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(3M or Llumar or Huper Optik) - Home Window Application. Which to choose for heat?


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Our neighbors removed a giant oak tree that provided an enormous amount of shade in the back yard.  Now, our AC can't even keep the West side of the house cool enough during these hot summer days.  Located in Tampa, FL.  Our single pane wood windows are in great shape so I would prefer to not replace them if possible.  In a perfect world, we are looking for a solution that allows us to look outside without darkening the view while blocking the heat.  From reading numerous posts, it sounds like nano-ceramic is the way to go but I again welcome your input.

 

What product should we consider?  I am convinced that I need to pay somebody to do the install given the steep learning curve of doing it myself.  But, I first want to identify which material to use and then pick an installer.

 

Thanks in advance.

Edited by atwnsw
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  • 2 weeks later...

Sorry to be so late on a reply, I don't get here much these days.

If I were in Tampa FL (as I was in Naples years ago), I would not be using any ceramic film product on my home windows.

 

The reason; ceramics are generally known for high solar absorption rates; meaning a greater amount of the solar energy that strikes the glass will be absorbed into the glass. Now, based on the theory that heat always seeks cold and AC is used a 8-10 months out of the year down there, a greater amount of that absorbed heat will radiate indoors making a hot spot near the glass. All window film works on the premise that outdoor wind will cool the glass, thus drawing absorbed heat away. Any reported performance values are based on a 7 mph wind speed passing over the exterior glass surface. Question is, just how cool does the wind need be on the outside to make this happen. On a 90 degree day, the cooler temps are in the house under AC use.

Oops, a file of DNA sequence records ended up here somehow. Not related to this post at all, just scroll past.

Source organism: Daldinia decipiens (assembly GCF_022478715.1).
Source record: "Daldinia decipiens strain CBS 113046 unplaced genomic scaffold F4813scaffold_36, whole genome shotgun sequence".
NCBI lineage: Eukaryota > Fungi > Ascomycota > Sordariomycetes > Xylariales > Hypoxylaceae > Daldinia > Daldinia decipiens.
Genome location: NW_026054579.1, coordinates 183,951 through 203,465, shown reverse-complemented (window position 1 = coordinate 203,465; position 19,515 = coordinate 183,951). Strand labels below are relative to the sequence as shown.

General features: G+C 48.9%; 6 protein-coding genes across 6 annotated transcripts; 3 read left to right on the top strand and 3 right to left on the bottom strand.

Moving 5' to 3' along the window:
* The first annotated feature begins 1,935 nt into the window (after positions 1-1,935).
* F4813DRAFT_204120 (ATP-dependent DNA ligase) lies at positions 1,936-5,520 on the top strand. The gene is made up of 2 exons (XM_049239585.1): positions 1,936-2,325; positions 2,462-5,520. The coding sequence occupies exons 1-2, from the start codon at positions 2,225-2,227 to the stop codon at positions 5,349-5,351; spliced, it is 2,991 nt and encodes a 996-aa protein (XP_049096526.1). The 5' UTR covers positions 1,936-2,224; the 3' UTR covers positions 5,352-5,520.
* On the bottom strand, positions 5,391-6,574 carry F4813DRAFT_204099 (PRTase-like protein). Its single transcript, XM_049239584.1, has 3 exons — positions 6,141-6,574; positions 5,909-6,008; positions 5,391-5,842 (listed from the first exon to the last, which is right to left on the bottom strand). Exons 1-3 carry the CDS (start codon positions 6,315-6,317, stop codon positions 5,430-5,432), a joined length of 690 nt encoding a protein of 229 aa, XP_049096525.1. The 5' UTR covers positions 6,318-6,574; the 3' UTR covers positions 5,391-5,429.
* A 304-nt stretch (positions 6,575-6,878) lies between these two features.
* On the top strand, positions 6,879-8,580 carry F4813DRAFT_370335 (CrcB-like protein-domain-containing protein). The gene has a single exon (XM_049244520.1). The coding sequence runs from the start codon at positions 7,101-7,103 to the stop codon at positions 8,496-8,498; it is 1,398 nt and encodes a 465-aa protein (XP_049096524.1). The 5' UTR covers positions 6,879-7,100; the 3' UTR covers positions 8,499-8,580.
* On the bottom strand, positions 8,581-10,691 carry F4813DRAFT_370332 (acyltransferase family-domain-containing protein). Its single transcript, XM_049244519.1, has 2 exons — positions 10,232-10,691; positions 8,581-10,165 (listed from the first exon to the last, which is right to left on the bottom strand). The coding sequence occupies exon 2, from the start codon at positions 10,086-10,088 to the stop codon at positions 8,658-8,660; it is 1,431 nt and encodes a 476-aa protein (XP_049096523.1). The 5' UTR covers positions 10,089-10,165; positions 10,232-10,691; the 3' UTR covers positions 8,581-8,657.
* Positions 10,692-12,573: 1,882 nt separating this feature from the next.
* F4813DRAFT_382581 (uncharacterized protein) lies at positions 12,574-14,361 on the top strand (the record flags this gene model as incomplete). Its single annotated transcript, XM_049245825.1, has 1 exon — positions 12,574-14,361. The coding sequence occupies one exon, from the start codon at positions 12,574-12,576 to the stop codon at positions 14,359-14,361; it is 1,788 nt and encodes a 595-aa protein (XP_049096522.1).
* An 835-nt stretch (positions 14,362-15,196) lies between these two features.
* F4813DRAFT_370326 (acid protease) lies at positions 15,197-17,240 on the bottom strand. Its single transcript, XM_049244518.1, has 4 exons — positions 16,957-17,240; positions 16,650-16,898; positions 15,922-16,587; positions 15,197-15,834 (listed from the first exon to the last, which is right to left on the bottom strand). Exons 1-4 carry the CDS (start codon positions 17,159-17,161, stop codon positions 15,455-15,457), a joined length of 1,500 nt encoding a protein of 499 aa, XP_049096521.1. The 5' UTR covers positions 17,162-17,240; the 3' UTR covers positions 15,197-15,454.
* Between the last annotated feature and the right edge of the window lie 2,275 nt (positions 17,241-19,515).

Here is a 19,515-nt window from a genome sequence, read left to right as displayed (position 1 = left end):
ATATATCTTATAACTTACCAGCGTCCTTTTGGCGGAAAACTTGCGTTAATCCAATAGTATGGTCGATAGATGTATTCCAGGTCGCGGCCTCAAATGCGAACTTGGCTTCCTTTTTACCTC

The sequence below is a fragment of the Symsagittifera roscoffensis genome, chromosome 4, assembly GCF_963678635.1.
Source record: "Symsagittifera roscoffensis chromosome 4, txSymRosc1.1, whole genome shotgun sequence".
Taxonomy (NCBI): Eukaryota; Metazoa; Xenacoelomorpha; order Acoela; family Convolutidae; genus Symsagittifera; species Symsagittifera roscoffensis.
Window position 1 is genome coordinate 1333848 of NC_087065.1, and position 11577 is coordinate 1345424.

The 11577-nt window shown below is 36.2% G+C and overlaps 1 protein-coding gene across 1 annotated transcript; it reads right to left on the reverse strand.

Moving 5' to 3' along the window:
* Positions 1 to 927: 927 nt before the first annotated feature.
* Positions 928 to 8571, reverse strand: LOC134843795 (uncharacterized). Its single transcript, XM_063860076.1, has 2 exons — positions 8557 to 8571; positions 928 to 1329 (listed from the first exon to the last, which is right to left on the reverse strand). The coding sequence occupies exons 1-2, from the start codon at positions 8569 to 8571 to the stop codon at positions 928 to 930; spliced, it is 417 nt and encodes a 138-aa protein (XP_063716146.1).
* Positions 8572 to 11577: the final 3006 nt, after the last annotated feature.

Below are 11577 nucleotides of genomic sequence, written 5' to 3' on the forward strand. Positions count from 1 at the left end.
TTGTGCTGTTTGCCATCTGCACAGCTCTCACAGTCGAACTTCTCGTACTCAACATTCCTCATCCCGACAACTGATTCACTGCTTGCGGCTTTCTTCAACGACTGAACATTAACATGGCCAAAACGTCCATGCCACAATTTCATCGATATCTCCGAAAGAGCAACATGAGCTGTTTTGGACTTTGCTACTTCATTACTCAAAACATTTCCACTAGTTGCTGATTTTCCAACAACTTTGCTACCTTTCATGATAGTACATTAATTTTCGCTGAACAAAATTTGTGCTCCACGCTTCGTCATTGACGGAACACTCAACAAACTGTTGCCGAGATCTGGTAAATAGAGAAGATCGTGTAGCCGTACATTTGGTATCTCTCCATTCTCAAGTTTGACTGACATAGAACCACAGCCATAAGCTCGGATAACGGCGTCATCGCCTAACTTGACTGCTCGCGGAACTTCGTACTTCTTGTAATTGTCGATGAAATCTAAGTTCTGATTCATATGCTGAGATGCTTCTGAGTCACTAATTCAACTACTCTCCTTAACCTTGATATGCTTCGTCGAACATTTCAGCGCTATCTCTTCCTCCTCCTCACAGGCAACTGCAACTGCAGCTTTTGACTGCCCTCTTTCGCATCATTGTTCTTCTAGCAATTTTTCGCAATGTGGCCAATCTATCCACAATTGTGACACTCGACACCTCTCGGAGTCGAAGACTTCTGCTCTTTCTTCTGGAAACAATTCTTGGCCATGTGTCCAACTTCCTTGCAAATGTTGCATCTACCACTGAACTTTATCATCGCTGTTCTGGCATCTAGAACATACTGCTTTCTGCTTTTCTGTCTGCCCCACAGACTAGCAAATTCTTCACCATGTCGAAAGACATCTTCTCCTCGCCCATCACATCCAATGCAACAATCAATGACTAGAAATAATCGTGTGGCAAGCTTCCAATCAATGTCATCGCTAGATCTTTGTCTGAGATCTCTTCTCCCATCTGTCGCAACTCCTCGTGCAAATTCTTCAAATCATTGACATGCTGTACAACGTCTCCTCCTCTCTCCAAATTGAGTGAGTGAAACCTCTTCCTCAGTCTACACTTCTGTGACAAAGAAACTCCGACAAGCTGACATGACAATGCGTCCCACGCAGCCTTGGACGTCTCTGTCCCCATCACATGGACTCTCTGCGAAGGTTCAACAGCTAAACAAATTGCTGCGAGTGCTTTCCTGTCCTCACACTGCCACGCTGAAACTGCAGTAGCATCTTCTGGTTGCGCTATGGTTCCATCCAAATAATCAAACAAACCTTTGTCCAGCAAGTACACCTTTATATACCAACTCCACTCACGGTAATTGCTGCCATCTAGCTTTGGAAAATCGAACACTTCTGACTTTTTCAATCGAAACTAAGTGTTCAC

You may want to entertain the idea of a dual-reflective film product such as LLumar DR35, 3M Night Vision 35, or Vista 38 or a like product under the Panorama brand name. These products absorb less in solar energy than a ceramic product and have higher reflective capacity in comparison. The higher the total solar reflectance, the greater reduction of solar energy getting through the glass/film combo into a home's interior. From an exterior appearance perspective, the three products listed will leave your glass looking moderately reflective, which would not exceed the look of having dual pane glass windows. Dual-reflective products allow better outward viewing at night compared with straight reflective products.

 

Hope this is helpful.

 

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